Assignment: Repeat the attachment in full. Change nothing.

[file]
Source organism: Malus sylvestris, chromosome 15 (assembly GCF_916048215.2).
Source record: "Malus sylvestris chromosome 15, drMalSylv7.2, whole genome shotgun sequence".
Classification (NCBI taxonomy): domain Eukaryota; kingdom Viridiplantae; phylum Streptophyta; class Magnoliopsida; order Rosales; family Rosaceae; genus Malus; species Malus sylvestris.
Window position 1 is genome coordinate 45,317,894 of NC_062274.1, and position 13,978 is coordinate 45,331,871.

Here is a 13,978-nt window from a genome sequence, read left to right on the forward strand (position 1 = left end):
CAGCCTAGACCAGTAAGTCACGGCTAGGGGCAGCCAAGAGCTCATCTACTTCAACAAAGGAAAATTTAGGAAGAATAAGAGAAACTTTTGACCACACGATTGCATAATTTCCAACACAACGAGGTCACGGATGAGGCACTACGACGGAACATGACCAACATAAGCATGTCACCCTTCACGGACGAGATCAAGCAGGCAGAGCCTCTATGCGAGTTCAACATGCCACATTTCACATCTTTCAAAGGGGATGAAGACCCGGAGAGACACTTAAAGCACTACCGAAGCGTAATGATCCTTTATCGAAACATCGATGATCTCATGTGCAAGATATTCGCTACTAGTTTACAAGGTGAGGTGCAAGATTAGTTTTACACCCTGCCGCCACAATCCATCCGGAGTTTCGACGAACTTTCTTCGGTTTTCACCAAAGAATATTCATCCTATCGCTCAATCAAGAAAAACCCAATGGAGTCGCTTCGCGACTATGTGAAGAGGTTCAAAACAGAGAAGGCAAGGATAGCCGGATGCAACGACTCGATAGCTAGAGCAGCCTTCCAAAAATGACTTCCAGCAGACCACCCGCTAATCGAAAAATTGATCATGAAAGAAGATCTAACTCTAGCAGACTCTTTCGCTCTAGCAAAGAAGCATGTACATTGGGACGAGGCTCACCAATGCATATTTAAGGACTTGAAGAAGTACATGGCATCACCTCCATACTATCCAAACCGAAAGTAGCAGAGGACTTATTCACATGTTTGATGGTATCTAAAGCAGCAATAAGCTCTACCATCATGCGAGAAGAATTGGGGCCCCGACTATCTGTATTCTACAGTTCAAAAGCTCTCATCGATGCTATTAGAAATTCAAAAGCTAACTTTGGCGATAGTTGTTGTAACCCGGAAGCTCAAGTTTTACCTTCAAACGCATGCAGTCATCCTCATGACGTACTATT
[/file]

Source organism: Malus sylvestris, chromosome 15 (assembly GCF_916048215.2).
Source record: "Malus sylvestris chromosome 15, drMalSylv7.2, whole genome shotgun sequence".
Classification (NCBI taxonomy): domain Eukaryota; kingdom Viridiplantae; phylum Streptophyta; class Magnoliopsida; order Rosales; family Rosaceae; genus Malus; species Malus sylvestris.
Window position 1 is genome coordinate 45,317,894 of NC_062274.1, and position 13,978 is coordinate 45,331,871.

Here is a 13,978-nt window from a genome sequence, read left to right on the forward strand (position 1 = left end):
CAGCCTAGACCAGTAAGTCACGGCTAGGGGCAGCCAAGAGCTCATCTACTTCAACAAAGGAAAATTTAGGAAGAATAAGAGAAACTTTTGACCACACGATTGCATAATTTCCAACACAACGAGGTCACGGATGAGGCACTACGACGGAACATGACCAACATAAGCATGTCACCCTTCACGGACGAGATCAAGCAGGCAGAGCCTCTATGCGAGTTCAACATGCCACATTTCACATCTTTCAAAGGGGATGAAGACCCGGAGAGACACTTAAAGCACTACCGAAGCGTAATGATCCTTTATCGAAACATCGATGATCTCATGTGCAAGATATTCGCTACTAGTTTACAAGGTGAGGTGCAAGATTAGTTTTACACCCTGCCGCCACAATCCATCCGGAGTTTCGACGAACTTTCTTCGGTTTTCACCAAAGAATATTCATCCTATCGCTCAATCAAGAAAAACCCAATGGAGTCGCTTCGCGACTATGTGAAGAGGTTCAAAACAGAGAAGGCAAGGATAGCCGGATGCAACGACTCGATAGCTAGAGCAGCCTTCCAAAAATGACTTCCAGCAGACCACCCGCTAATCGAAAAATTGATCATGAAAGAAGATCTAACTCTAGCAGACTCTTTCGCTCTAGCAAAGAAGCATGTACATTGGGACGAGGCTCACCAATGCATATTTAAGGACTTGAAGAAGTACATGGCATCACCTCCATACTATCCAAACCGAAAGTAGCAGAGGACTTATTCACATGTTTGATGGTATCTAAAGCAGCAATAAGCTCTACCATCATGCGAGAAGAATTGGGGCCCCGACTATCTGTATTCTACAGTTCAAAAGCTCTCATCGATGCTATTAGAAATTCAAAAGCTAACTTTGGCGATAGTTGTTGTAACCCGGAAGCTCAAGTTTTACCTTCAAACGCATGCAGTCATCCTCATGACGTACTATT